Citrus leafminer, Phyllocnistis citrella are the only mining insect that commonly attacks citrus leaves. Leafminer larvae feed by creating shallow tunnels, or mines, in young leaves of citrus trees. Citrus leafminer are very small, light-colored moths, less than 1/4 inch long. It has silvery and white iridescent forewings with brown and white markings, and a distinct black spot on each wing tip. The hind wings and body are white, with long fringe scales extending from the hind wing margins. The larval stage can only be found inside self-made mines of citrus leaves and other closely related plants.


The citrus leafminer is native to Asia. They were first detected in California in 2000, in Imperial County. It soon spread to adjacent counties and continued to move northward. Citrus leafminer now infests most of southern California, from the coast to as far north as San Luis Obispo County, and the San Joaquin Valley.


The pest is most commonly found on citrus (oranges, mandarins, lemons, limes, grapefruit, and other varieties) and closely related plants (kumquat and calamondin).


The flush growth of citrus trees attacked by leafminer will look unsightly. Citrus leafminer can survive as a larva only in the tender, young, shiny leaf growth of citrus and closely related species. As it feeds and develops, the larva leaves a dark thin line of frass (feces) inside the meandering serpentine mine. Older leaves that have hardened off are not susceptible to attack unless extremely high populations are present on the host.

The larvae mine inside the lower or upper surface of newly emerging leaves, causing them to curl and look distorted. Mature trees with a dense canopy of older foliage to sustain them can tolerate damage on new leaves during part of the growing season with negligible effect on tree growth and fruit yield. Young trees may experience a reduction in vigor or stunting. However, even young trees with heavy leafminer populations are unlikely to die. Hot summer temperatures in the inland areas of California suppress leafminer populations, but in temperate coastal areas, the insect population may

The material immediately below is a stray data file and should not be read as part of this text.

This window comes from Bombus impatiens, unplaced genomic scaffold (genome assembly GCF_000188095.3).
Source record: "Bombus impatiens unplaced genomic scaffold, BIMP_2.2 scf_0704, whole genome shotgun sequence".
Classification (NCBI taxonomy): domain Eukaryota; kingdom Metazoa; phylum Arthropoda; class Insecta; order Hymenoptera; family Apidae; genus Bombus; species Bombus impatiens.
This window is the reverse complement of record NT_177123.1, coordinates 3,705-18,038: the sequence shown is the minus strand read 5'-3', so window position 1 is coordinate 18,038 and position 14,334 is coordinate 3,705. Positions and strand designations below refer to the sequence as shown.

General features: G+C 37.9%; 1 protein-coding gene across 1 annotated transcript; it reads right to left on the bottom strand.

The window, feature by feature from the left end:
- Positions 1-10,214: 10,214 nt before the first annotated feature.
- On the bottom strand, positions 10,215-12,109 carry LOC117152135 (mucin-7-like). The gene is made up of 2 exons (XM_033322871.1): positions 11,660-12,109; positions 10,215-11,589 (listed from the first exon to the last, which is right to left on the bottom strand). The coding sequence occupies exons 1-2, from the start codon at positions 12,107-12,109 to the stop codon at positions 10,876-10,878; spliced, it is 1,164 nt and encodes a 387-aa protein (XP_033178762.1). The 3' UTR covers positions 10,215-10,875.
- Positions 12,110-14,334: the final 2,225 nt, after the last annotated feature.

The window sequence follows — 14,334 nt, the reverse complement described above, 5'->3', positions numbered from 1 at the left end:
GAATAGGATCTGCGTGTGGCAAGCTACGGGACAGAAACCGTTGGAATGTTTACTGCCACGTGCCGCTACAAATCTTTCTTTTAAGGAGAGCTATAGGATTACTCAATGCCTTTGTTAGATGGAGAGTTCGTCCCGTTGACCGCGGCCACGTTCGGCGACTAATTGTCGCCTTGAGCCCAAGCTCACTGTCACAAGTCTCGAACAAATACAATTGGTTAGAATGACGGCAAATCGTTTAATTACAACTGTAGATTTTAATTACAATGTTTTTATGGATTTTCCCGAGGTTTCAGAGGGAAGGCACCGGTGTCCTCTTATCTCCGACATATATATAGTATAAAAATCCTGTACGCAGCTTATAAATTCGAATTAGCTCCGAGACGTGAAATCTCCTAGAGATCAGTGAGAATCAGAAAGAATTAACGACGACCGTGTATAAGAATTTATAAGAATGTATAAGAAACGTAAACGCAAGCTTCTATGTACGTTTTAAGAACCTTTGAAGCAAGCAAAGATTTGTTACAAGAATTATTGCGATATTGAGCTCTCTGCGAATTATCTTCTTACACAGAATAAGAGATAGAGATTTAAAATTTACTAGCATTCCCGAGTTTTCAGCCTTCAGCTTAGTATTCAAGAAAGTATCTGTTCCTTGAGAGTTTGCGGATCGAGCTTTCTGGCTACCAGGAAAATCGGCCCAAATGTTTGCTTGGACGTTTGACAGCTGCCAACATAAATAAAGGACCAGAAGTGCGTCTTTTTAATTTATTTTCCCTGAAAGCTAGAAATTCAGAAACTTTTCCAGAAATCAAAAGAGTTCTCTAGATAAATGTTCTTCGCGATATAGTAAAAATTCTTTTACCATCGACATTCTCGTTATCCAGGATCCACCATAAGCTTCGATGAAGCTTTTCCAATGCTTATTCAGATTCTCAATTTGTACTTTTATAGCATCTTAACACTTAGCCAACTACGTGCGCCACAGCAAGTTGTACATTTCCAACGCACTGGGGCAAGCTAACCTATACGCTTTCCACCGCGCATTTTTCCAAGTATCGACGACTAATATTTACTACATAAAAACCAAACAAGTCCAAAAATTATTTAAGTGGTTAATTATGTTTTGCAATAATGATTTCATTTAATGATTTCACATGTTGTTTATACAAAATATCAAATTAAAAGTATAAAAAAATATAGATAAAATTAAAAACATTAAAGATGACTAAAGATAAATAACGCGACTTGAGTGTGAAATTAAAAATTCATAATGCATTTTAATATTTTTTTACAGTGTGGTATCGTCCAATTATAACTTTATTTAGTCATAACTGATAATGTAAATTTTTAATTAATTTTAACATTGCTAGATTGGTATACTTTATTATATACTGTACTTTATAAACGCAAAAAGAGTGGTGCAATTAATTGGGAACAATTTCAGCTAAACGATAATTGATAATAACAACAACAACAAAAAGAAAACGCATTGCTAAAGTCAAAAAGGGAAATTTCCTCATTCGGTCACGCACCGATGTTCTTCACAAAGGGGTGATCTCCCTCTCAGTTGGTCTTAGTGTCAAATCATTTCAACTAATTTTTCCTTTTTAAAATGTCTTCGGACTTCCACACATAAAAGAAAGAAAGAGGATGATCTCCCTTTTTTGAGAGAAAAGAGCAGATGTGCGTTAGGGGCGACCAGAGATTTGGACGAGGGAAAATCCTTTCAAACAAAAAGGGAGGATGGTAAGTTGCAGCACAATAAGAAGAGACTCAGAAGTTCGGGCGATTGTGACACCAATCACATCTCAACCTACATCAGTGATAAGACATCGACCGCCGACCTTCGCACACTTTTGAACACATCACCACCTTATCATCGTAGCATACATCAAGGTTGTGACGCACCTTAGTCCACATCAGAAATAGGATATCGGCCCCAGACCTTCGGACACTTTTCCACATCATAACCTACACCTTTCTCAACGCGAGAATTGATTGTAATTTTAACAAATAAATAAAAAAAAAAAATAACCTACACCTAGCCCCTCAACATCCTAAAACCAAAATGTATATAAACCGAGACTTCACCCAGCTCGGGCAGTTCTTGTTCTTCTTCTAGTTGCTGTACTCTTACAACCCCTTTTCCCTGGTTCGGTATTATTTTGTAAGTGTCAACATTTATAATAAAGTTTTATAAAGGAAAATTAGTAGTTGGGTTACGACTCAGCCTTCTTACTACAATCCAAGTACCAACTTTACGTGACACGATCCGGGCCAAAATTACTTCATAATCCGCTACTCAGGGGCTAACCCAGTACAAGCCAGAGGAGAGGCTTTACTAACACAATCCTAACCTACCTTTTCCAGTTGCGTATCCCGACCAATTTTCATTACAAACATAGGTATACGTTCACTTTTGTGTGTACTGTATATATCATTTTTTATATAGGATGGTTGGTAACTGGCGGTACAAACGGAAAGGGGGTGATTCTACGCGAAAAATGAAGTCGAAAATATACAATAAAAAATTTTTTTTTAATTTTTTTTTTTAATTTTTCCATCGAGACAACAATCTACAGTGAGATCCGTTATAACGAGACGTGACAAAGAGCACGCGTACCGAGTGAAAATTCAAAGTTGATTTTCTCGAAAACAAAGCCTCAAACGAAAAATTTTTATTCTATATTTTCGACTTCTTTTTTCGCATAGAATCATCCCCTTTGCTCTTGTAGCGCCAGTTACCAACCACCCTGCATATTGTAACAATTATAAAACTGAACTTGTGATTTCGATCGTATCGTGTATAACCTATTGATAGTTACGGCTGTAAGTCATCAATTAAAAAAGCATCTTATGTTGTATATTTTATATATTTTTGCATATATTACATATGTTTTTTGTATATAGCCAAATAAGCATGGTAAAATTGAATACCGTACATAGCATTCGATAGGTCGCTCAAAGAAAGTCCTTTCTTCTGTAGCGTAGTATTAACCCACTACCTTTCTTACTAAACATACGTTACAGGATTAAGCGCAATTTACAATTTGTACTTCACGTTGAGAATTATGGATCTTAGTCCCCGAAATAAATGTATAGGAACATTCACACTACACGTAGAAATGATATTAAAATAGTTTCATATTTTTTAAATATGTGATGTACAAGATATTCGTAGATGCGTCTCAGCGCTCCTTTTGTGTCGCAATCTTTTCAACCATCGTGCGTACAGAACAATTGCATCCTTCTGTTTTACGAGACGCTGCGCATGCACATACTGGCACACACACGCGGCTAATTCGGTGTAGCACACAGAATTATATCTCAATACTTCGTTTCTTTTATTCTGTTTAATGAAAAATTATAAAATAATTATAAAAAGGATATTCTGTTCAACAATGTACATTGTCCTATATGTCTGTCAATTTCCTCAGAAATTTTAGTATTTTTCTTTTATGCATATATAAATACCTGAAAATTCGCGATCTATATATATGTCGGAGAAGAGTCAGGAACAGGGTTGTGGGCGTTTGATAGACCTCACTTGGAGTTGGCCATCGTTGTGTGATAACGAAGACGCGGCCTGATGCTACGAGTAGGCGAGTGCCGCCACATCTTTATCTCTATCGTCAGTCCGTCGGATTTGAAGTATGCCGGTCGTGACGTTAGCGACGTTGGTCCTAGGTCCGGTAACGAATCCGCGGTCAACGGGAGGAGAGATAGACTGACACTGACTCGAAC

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remain high from summer through fall.

Life cycle

The entire life cycle of the insect takes 3 to 7 weeks to complete. Citrus leafminers develop best at temperatures between 70º to 85ºF and greater than 60% relative humidity, but they will readily adapt to most of California. They will hatch and grow in the leaf, curl the leaf to pupate, and then they emerge as adults that will continue the generations.

The natural enemies of the citrus leafminer feed on and parasitize the larvae in the mines, using insecticides kill these beneficial insects and can worsen the pest problem. Letting the predators control their numbers benefits not only your tree but your neighbors trees as well.


Do not apply fertilizers high in N (nitrogen) during the peak seasons for this pest. New growth will help feed subsequent generations, and it will lead to sever infestations.




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